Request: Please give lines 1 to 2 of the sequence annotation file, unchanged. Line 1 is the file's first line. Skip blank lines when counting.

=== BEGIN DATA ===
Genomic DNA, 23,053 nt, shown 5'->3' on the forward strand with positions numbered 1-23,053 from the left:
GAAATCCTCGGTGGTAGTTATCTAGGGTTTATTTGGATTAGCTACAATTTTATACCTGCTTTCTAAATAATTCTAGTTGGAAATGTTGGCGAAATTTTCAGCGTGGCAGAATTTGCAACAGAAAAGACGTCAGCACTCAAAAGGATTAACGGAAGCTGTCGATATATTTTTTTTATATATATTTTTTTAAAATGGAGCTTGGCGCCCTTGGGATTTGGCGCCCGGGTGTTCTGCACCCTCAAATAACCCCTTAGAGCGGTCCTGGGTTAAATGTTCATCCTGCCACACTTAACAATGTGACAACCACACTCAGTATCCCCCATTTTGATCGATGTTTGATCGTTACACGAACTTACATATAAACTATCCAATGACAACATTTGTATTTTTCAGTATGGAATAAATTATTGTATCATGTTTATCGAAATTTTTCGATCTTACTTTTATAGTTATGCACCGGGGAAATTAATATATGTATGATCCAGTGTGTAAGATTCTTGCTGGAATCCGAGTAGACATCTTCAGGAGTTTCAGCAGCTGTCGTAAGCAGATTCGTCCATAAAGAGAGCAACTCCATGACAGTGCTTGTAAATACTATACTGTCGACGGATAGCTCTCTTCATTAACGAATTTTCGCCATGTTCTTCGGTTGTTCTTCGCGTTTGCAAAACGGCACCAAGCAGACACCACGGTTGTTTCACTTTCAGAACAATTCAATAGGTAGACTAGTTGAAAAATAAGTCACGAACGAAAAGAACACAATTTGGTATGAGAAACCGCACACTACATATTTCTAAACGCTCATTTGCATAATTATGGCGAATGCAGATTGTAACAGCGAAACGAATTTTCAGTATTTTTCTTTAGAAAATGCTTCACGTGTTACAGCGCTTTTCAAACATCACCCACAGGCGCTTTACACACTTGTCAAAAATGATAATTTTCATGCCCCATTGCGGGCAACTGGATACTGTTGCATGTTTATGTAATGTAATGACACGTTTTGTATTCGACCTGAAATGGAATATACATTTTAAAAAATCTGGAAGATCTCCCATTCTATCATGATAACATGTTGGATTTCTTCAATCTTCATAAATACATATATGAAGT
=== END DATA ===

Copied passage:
Genomic DNA, 23,053 nt, shown 5'->3' on the forward strand with positions numbered 1-23,053 from the left:
GAAATCCTCGGTGGTAGTTATCTAGGGTTTATTTGGATTAGCTACAATTTTATACCTGCTTTCTAAATAATTCTAGTTGGAAATGTTGGCGAAATTTTCAGCGTGGCAGAATTTGCAACAGAAAAGACGTCAGCACTCAAAAGGATTAACGGAAGCTGTCGATATATTTTTTTTATATATATTTTTTTAAAATGGAGCTTGGCGCCCTTGGGATTTGGCGCCCGGGTGTTCTGCACCCTCAAATAACCCCTTAGAGCGGTCCTGGGTTAAATGTTCATCCTGCCACACTTAACAATGTGACAACCACACTCAGTATCCCCCATTTTGATCGATGTTTGATCGTTACACGAACTTACATATAAACTATCCAATGACAACATTTGTATTTTTCAGTATGGAATAAATTATTGTATCATGTTTATCGAAATTTTTCGATCTTACTTTTATAGTTATGCACCGGGGAAATTAATATATGTATGATCCAGTGTGTAAGATTCTTGCTGGAATCCGAGTAGACATCTTCAGGAGTTTCAGCAGCTGTCGTAAGCAGATTCGTCCATAAAGAGAGCAACTCCATGACAGTGCTTGTAAATACTATACTGTCGACGGATAGCTCTCTTCATTAACGAATTTTCGCCATGTTCTTCGGTTGTTCTTCGCGTTTGCAAAACGGCACCAAGCAGACACCACGGTTGTTTCACTTTCAGAACAATTCAATAGGTAGACTAGTTGAAAAATAAGTCACGAACGAAAAGAACACAATTTGGTATGAGAAACCGCACACTACATATTTCTAAACGCTCATTTGCATAATTATGGCGAATGCAGATTGTAACAGCGAAACGAATTTTCAGTATTTTTCTTTAGAAAATGCTTCACGTGTTACAGCGCTTTTCAAACATCACCCACAGGCGCTTTACACACTTGTCAAAAATGATAATTTTCATGCCCCATTGCGGGCAACTGGATACTGTTGCATGTTTATGTAATGTAATGACACGTTTTGTATTCGACCTGAAATGGAATATACATTTTAAAAAATCTGGAAGATCTCCCATTCTATCATGATAACATGTTGGATTTCTTCAATCTTCATAAATACATATATGAAGT